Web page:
Two Iconic Business Models That Failed — 2
Arbitron Troubles in 2003
In his March 11, 2003, story in Forbes titled “Bad Ratings for Arbitron,” Seth Lubove wrote:
After randomly selecting thousands of households in a radio market and sending written notification, Arbitron (nyse: ARB), then calls each house to get consent before sending out diaries for each person over the age of 12. Presuming they agree, the diary keepers spend a week recording the radio stations they listen to and at what times. But fewer and fewer people are picking up the phone when Arbitron calls. That, in turn, means fewer diaries are filled out. Since peaking at 42.7% in 1995, response rates have fallen to 34.5% as of last fall. With fewer diaries backing up the ratings, the radio broadcasters who live or die on the ratings are wondering how good they are in the first place. “When response rates reach a lower level, you become concerned about how representative the sample is to the population, because you don’t know the listening patterns of those people they can’t reach,” says Charlotte Lawyer, director of sales research for Susquehanna Pfaltzgraff’s Susquehanna Radio division, a 31-station radio station chain. Lawyer is also the chairperson of the National Association of Broadcasters’ Committee on Local Radio Audience Measurement, an influential group of radio research executives who are airing their complaints about Arbitron in public. In January, Lawyer’s committee blasted Arbitron for its “alarming lack of aggressiveness in implementing measures to stem these declines.”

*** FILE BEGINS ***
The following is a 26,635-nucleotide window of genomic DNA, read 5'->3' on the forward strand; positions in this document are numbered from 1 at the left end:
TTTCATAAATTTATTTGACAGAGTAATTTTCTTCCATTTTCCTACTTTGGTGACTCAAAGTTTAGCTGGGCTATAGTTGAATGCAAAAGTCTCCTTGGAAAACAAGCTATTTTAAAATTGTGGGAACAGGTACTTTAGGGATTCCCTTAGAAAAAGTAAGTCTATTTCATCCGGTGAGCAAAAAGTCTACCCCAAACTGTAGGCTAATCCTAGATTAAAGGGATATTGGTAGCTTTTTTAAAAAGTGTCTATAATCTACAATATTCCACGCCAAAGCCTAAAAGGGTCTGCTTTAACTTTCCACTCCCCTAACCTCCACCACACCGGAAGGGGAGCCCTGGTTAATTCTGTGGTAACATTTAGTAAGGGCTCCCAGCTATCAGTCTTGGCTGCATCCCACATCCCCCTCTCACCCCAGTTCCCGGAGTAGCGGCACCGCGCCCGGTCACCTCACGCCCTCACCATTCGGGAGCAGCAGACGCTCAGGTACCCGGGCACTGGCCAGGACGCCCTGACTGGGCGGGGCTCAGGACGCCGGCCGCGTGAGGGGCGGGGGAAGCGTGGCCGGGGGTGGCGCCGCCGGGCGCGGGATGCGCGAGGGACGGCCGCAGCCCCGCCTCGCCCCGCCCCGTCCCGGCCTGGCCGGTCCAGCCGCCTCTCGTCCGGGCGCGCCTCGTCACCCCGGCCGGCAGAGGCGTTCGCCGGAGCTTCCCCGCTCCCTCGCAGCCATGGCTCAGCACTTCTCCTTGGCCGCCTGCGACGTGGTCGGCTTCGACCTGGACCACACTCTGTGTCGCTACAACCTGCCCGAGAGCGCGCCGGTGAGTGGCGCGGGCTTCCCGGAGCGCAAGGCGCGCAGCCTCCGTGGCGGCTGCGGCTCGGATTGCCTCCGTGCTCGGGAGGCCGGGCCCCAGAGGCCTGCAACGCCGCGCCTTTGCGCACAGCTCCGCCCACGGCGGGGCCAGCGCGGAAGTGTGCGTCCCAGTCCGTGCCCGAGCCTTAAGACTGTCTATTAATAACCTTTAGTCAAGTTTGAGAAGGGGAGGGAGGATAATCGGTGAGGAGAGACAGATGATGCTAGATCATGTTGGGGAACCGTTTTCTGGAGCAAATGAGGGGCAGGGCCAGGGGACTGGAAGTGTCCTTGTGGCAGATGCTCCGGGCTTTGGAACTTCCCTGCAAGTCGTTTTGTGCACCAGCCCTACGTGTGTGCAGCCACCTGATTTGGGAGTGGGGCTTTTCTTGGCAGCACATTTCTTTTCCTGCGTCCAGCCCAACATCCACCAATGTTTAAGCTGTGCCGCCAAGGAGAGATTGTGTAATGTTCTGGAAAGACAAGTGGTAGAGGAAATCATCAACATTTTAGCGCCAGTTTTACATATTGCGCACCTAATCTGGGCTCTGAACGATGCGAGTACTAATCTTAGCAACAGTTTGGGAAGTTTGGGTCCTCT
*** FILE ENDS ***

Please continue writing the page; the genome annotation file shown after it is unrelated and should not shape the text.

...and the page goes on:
Enter Portable People Meters
This past year, Arbitron turned its business model—and the radio industry—upside down. Instead of sending out diaries, the company tested high-tech “Portable People Meters (PPMs)”—little electronic gizmos the size of a pager that will automatically record what is being listened to and for how long. The meters can clip on your belt and automatically record your listening experiences every 15 minutes, whether you are in the office or home or in the car. At night, it unobtrusively can rest next to your pillow speaker.